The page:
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Monday, August 24, 2009

Owning My Thin Privilege

I'm having a hard time accepting my own thin privilege. RMJ at Deeply Problematic wrote a post a little bit ago about coming to accept her thin privilege. That was really the first time that I thought of myself as having thin privilege and it made me kind of uncomfortable. And I want to explore that uncomfortableness here.

So what is thin privilege exactly? Anji at Shut Up, Sit Down offers these examples:

For a start, the ‘thin’ in ‘thin privilege’ does not mean “size zero”. It means “of ‘normal’ weight”. Some examples: If you can walk into Top Shop, Miss Selfridge or any other high street fashion shop and know their size range includes your clothing size, you have thin privilege. If you can book a flight without fear that other passengers will hope like hell they’re not seated next to you or worse, that you will be refused entry to the flight because of your size, you have thin privilege. If you can happily travel by car or bus or train and know that the seat will be built to accommodate your arse, you have thin privilege. If you can visit your doctor without being constantly berated about losing weight and having every physical malady you suffer attributed to your size and nothing else, you have thin privilege.
So yes, I have thin privilege.

As a child, I was very slender. But then puberty hit and as I started growing, I started putting on weight around my middle. Now, I go between a size 12 and 14 in bottoms and between large and x-large in tops, depending on the store and style. I rarely ever have to be concerned about the fatphobic things that Anji lists above (depending on the store, I'm not always guaranteed clothes in my size range). But even without being subject to blatant fatphobia, I feel as if society judges me for being fat. I have started to come to terms a little bit with my body. I have started wearing shorts shorter than knee-length again (see picture to left of me playing Red Rover with my friends). I try to dress for my body type instead of what's "in style."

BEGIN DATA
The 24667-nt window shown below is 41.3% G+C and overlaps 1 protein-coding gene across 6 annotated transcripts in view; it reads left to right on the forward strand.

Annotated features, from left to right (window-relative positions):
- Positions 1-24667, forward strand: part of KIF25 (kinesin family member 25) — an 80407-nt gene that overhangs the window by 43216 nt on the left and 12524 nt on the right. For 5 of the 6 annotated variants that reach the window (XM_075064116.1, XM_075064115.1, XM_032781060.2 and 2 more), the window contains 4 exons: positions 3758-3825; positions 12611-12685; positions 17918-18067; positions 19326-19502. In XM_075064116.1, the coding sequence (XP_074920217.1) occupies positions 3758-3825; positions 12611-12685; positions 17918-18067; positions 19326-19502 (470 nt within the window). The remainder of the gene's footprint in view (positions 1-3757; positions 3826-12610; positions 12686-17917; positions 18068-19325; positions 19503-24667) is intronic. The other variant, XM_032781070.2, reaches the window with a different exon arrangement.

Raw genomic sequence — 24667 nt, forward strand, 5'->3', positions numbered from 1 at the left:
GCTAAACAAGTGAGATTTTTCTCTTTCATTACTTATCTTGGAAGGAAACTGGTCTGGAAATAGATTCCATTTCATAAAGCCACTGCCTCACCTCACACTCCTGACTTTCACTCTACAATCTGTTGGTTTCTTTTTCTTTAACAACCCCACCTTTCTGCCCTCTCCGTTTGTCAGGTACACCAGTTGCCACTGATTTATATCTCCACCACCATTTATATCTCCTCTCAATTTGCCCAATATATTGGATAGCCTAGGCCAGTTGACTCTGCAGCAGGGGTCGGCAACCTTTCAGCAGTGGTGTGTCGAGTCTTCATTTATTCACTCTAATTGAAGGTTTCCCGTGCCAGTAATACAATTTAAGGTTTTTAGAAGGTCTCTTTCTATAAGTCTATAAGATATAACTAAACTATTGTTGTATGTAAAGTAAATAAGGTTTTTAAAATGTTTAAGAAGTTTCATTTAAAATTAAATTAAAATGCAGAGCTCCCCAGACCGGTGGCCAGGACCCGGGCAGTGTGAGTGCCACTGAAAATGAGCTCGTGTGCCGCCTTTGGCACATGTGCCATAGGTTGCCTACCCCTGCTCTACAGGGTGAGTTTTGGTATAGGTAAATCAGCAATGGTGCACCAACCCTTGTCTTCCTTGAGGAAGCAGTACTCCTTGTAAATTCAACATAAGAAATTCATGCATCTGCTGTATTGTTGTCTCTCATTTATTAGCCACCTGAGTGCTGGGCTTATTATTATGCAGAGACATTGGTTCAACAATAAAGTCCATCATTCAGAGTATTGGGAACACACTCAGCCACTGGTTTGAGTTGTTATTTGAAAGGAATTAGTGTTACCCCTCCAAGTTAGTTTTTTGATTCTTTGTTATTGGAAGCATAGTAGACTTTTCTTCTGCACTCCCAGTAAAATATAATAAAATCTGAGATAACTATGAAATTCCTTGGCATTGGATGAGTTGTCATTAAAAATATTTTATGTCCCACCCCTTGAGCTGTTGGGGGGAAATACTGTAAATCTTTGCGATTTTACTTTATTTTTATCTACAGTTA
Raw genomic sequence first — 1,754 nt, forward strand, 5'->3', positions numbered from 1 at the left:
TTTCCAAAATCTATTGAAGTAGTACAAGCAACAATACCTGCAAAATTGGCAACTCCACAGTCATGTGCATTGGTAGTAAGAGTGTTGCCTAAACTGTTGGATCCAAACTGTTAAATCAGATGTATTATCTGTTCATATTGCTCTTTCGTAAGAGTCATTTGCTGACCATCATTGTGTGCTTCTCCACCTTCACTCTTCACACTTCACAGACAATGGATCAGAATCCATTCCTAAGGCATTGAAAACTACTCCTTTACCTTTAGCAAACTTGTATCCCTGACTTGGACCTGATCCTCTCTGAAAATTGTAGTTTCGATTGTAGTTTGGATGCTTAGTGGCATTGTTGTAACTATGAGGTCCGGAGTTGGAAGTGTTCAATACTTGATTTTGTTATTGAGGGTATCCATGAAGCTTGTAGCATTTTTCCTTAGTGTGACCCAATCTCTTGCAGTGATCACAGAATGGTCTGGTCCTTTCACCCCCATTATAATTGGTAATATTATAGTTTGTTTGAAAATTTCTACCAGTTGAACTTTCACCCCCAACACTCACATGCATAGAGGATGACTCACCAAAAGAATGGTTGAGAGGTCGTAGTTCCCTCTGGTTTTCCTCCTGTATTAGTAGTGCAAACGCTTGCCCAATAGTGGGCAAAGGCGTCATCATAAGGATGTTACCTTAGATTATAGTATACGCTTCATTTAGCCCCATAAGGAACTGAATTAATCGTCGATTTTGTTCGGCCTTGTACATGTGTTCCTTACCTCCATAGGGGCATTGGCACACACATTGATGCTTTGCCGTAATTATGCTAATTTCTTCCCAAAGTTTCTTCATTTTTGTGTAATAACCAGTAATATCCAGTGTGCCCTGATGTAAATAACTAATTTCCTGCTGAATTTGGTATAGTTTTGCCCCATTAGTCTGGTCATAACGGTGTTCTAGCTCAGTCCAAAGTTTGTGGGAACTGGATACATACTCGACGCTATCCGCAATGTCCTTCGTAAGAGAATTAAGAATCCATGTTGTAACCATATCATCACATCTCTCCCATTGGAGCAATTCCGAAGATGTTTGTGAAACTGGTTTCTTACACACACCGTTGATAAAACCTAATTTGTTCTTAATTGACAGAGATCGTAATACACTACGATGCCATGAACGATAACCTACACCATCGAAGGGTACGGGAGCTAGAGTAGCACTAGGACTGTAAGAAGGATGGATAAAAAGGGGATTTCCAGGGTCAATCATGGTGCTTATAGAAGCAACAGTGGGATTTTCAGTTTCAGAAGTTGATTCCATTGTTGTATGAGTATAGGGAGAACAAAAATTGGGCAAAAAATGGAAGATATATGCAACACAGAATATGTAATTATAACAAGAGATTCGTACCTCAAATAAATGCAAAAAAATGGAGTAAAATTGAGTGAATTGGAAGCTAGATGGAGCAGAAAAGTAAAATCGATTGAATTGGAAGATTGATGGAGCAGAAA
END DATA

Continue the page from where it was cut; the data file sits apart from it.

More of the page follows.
I am, as some would say, a woman of "average"* weight and size...though you wouldn't know it by looking at the media and clothing stores. Because of this, I have thin privilege. So, why I am so uncomfortable at accepting this kind of privilege. Part of my interest in feminism is examining different kinds of privilege and my investments in them. So why is it so hard for me to accept this privilege?

Society tells us through the media, clothing stores, new reports, etc. that the "average" is, in fact, a size 4 - maybe even a size 2. Since puberty, I have not seen myself reflected in the media and as a result, have not thought of myself as having thin privilege. There are profits to me made to make women of all sizes feel bad about themselves, so that is what the media is going to do.

I try to be aware of fatphobic language and events, but maybe my denial of accepting my thin privilege contributes to a fatphobic society. Just because I am self-conscious about my body does not mean that I don't benefit from thin privilege. I have to start doing a better job at recognizing my investments in thin priviege.

Coming to terms with one's own thin privilege does not mean that you will not have any body image issues. Today's society thrives off of creating body image issues for women (and men). Owning one's thin privilege is more about realizing the ways that you are invested in the fatphobic tendencies of society.

*I dislike using the term "average" or "normal" to describe people's bodies. It implies that there is something abnormal or not average, when everybody's body is different. By using this term, I am simply using it statistically...my body is statistically average. But there really is no such thing as a "normal" body. Using the term "normal" just contributes to othering and oppression.

14 comments:

Feminist in the City said...

I have never thought of myself as having thin privilege (in fact I struggle with my weight and losing these last 15 lbs constantly) but I do benefit from thin privilege and I too have to start doing a better job of recognizing what this means...thanks for the post!

Feminist in the City said...

i also think that fact that i feel the need to lose 15lbs speaks loads to our thin obsessed culture that equates beauty with one thing - being thin. I hate prescribing to this mentality but at the same time struggle with being happy in my own skin. catch 22.